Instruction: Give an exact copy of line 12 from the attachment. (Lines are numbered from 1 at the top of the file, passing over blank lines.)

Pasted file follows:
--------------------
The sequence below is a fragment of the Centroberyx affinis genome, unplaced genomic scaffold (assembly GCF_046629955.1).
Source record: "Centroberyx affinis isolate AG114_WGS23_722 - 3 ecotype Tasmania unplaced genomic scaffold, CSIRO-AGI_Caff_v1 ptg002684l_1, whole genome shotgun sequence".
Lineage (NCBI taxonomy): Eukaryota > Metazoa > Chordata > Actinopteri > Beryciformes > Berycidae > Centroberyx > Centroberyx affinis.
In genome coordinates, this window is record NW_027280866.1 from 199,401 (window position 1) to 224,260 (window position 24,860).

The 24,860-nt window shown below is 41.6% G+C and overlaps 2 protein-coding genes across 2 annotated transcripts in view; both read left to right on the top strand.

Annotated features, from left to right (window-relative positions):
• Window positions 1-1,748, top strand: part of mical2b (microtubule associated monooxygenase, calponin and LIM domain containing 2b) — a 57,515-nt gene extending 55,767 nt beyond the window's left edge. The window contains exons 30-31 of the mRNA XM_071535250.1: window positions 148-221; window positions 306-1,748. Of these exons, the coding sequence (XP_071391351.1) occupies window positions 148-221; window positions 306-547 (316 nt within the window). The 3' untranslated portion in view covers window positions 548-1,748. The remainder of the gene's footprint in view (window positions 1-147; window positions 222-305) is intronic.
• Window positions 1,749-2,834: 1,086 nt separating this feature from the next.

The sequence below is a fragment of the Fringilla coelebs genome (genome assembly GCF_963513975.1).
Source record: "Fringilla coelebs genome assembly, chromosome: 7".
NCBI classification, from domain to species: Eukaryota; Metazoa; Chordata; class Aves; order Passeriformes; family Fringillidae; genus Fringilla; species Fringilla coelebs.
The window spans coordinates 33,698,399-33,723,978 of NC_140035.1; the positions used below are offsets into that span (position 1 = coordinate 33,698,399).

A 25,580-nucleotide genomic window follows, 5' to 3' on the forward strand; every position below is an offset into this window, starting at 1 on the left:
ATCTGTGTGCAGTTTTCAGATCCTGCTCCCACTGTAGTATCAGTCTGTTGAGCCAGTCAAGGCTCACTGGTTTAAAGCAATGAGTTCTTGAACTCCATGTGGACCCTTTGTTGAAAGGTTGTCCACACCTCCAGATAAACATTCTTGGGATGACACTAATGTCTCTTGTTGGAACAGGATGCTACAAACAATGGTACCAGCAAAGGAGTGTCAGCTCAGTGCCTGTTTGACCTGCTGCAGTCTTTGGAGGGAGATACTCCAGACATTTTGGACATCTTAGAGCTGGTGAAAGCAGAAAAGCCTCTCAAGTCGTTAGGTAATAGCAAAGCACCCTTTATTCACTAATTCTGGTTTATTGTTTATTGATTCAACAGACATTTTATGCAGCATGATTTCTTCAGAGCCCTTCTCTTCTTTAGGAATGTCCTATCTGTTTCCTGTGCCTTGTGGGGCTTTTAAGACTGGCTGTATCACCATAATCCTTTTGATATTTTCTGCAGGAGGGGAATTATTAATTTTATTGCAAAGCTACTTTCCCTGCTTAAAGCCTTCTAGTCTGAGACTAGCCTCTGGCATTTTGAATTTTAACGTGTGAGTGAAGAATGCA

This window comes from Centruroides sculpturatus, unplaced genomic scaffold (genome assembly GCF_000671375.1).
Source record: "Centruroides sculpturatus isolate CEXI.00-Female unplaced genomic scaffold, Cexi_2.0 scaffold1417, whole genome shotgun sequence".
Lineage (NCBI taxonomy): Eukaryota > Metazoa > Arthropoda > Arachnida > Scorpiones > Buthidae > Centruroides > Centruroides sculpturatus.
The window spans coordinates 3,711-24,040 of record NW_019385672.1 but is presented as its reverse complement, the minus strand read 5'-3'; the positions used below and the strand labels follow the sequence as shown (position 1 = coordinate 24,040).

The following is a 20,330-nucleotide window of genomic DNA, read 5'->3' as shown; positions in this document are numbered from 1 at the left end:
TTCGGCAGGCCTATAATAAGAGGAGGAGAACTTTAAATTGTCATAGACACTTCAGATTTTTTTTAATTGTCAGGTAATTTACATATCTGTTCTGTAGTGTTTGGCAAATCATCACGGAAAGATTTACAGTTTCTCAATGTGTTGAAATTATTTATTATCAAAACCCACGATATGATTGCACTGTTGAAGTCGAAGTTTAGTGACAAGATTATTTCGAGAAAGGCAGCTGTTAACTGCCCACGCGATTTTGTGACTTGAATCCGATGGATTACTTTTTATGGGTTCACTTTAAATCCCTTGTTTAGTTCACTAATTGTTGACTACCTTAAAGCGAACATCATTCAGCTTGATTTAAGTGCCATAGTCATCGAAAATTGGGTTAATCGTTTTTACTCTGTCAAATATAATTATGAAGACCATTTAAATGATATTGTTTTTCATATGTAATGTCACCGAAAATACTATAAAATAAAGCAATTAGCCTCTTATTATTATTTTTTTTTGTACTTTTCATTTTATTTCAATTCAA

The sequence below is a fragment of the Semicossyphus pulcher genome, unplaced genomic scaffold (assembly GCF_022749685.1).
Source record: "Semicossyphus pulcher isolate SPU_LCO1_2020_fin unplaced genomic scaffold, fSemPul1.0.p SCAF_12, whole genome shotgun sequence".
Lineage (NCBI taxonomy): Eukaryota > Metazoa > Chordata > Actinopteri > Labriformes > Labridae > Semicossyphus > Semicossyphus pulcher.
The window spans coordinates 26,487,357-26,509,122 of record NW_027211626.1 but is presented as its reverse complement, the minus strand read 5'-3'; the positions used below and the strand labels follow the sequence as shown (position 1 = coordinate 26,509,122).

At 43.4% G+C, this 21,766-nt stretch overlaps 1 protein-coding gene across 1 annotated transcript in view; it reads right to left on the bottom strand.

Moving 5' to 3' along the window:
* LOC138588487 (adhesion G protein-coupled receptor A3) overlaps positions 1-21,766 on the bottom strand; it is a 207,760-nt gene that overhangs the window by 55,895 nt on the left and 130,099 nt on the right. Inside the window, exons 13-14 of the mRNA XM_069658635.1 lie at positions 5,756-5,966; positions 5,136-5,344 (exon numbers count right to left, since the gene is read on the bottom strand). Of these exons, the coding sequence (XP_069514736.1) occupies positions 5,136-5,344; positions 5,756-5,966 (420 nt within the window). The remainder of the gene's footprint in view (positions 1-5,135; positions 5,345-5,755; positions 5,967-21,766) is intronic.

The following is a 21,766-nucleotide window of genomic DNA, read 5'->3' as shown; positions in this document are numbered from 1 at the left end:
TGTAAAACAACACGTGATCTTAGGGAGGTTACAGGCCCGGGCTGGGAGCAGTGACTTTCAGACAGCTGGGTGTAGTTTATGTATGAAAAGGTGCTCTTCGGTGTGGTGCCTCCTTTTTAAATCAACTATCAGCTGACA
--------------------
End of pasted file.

The window spans coordinates 33,698,399-33,723,978 of NC_140035.1; the positions used below are offsets into that span (position 1 = coordinate 33,698,399).